AG Secures Restitution for 20,000 Massachusetts Homeowners

Stephanie Abbott —  March 29, 2019 — Leave a comment

Ocwen Loan Servicing LLC, one of the nation’s largest mortgage servicers will pay $2 million in restitution to resolve allegations that it violated state law and committed unfair and deceptive practices by charging Massachusetts homeowners for unnecessary fees and overpriced force-placed insurance policies.

The AG’s complaint alleged that Ocwen committed widespread mortgage servicing violations that increased Massachusetts borrowers’ mortgage and insurance expenses, exposed borrowers to serious risk through insurance lapses, and contributed to loan delinquencies and foreclosures. When borrowers requested information about or disputed errors on their loan accounts, Ocwen failed to respond to the requests as required by law. According to the complaint, Ocwen’s violations include:

  • Unnecessary flood insurance: Ocwen force-placed borrowers in expensive flood insurance policies for time periods when properties were not in special hazard flood area and did not require flood insurance. The force-placed policies carried high deductibles and did not provide critical liability and personal property coverage to borrowers.
  • Improperly administering insurance premiums: Ocwen forced borrowers to pay their insurance premiums into an escrow account and then failed to disburse these escrowed insurance premiums to insurers, causing borrowers’ insurance policies to lapse and leaving them exposed to serious gaps in insurance coverage.
  • Charging inflated and duplicative fees: Ocwen took advantage of struggling borrowers by charging duplicative and unnecessary pre-foreclosure property inspection and preservation fees for grass cuts, landscaping, and title review. In some cases, Ocwen conducted three property inspections in the same month and ordered several grass cuts within the same week, then passed the costs on to the borrower.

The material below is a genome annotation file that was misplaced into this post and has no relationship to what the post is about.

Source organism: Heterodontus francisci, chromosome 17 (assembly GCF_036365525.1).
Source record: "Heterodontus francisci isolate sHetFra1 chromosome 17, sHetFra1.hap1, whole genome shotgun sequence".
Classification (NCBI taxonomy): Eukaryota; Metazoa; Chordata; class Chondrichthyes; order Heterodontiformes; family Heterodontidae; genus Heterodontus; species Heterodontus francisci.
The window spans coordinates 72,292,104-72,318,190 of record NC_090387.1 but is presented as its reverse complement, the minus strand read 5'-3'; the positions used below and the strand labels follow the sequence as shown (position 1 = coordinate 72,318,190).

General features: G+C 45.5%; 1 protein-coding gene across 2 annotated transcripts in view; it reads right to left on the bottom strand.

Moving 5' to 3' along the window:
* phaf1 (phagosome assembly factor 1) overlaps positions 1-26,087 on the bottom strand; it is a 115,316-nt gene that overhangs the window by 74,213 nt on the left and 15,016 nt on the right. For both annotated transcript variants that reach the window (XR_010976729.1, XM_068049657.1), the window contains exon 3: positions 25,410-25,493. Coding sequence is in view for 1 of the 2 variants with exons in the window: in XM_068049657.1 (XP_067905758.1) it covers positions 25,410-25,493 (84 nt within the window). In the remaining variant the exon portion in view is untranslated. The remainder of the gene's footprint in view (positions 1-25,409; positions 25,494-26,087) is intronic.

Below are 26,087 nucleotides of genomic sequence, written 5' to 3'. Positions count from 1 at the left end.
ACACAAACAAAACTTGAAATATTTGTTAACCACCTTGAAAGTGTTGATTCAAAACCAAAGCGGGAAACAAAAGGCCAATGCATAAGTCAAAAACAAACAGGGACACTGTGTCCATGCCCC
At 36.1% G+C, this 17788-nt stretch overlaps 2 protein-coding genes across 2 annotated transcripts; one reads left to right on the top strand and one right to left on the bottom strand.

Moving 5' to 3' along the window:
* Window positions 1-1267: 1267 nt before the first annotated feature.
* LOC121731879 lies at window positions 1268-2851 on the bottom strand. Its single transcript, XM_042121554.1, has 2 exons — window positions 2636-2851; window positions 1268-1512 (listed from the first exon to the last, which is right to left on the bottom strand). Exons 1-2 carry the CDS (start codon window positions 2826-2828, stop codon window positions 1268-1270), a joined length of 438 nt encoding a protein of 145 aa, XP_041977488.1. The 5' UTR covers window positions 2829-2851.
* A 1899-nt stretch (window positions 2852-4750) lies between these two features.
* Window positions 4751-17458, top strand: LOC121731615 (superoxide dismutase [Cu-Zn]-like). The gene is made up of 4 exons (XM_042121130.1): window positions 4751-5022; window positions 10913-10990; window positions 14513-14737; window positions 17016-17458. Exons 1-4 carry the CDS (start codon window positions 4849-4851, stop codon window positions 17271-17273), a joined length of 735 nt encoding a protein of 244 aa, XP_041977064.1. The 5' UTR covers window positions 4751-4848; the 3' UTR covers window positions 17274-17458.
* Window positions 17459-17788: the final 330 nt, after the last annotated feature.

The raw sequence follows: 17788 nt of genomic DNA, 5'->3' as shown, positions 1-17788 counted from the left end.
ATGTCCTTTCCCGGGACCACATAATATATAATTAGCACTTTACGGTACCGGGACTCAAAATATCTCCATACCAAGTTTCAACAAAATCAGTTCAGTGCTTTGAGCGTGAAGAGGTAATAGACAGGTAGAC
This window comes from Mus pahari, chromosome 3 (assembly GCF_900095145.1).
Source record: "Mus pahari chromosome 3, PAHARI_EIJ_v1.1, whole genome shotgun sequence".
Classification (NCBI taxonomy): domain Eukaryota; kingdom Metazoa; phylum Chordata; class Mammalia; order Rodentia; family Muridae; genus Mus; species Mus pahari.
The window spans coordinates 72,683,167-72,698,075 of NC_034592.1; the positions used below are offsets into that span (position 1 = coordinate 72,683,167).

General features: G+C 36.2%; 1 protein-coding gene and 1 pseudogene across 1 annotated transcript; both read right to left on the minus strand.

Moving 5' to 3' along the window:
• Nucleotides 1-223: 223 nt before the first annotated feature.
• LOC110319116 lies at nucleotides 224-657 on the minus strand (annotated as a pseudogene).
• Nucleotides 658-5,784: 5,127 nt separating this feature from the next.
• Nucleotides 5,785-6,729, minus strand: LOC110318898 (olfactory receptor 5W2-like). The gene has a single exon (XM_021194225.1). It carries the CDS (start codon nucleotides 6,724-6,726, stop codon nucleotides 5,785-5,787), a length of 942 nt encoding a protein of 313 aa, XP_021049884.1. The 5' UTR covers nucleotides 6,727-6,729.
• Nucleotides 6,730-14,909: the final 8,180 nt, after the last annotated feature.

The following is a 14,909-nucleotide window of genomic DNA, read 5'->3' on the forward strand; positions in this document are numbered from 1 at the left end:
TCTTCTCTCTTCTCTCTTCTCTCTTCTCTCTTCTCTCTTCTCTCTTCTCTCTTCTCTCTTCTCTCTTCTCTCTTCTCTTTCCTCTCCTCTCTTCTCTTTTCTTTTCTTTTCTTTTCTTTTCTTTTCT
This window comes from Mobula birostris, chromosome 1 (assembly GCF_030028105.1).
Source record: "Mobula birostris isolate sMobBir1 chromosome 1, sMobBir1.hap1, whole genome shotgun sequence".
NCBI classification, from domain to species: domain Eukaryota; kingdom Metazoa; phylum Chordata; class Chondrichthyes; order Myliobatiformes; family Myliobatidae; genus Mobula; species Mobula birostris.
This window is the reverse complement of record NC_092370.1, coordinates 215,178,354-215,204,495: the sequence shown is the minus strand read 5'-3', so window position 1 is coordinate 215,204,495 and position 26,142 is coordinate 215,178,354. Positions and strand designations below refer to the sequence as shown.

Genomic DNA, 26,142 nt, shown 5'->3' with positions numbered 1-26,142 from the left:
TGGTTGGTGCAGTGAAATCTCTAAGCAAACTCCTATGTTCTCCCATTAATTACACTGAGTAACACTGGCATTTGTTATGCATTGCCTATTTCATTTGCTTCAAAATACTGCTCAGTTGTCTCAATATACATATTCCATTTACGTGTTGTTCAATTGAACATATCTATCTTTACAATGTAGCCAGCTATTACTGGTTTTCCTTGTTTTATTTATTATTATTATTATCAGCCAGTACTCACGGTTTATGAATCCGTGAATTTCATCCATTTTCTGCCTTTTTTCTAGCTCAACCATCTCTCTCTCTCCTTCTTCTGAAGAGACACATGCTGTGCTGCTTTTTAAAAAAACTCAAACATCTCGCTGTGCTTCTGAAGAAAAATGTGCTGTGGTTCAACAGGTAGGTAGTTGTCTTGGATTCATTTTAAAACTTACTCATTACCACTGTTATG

• Failing to respond to borrower disputes and requests for information: Ocwen failed to provide timely and adequate responses to borrowers’ requests for information, complaints, and notices of error, causing problems to go unaddressed.

Under the terms of the consent judgment, Ocwen will pay $2 million in restitution including direct cash refunds and account credits. Ocwen will send notifications to 4,000 borrowers who may be eligible to receive a loan modification and has also agreed to halt foreclosure proceedings for certain homeowners to allow them time to apply for the loan modification. Ocwen will also pay three times the damages for borrowers for whom the company wrongfully failed to disburse escrowed insurance premiums and reimburse borrowers who were unnecessarily charged for flood insurance policies. Finally, Ocwen will implement new policies relating to the handling of customer complaints.

Attorney General Maura Healey made the announcement today.

The consent judgment, entered in Suffolk Superior Court, settles a lawsuit filed by the AG’s Office in April 2017 against Ocwen Loan Servicing LLC, which services tens of thousands of mortgages for Massachusetts homeowners.

Keeping families in their homes remains a top priority for my office,” said AG Healey. “This settlement will provide relief to thousands of Massachusetts homeowners harmed by abusive and unfair mortgage servicing practices.”

The AG’s Office has been a national leader in securing restitution and other relief for borrowers from banks and servicers. The office has obtained recoveries and other relief from Morgan StanleyGoldman SachsRoyal Bank of ScotlandCitigroupJPMorgan ChaseCountrywideFremont Investment & LoanOption OneDitechHSBC, PHH, Nationstar, Shellpoint and others on behalf of Massachusetts homeowners.

The AG’s Office has also brought a string of force-placed insurance cases and obtained over $12 million in related recoveries under settlements with HSBC, American Security Insurance Company (Assurant), and QBE Insurance.

This matter was handled by Assistant Attorneys General Michael Lecaroz and Sarah Petrie, and Deputy Division Chief Shennan Kavanagh, all of the AG’s Consumer Protection Division; and Assistant Attorney General Tim Hoitink and Deputy Director Arwen Thoman of the AG’s Insurance and Financial Services Division.

 

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Stephanie Abbott

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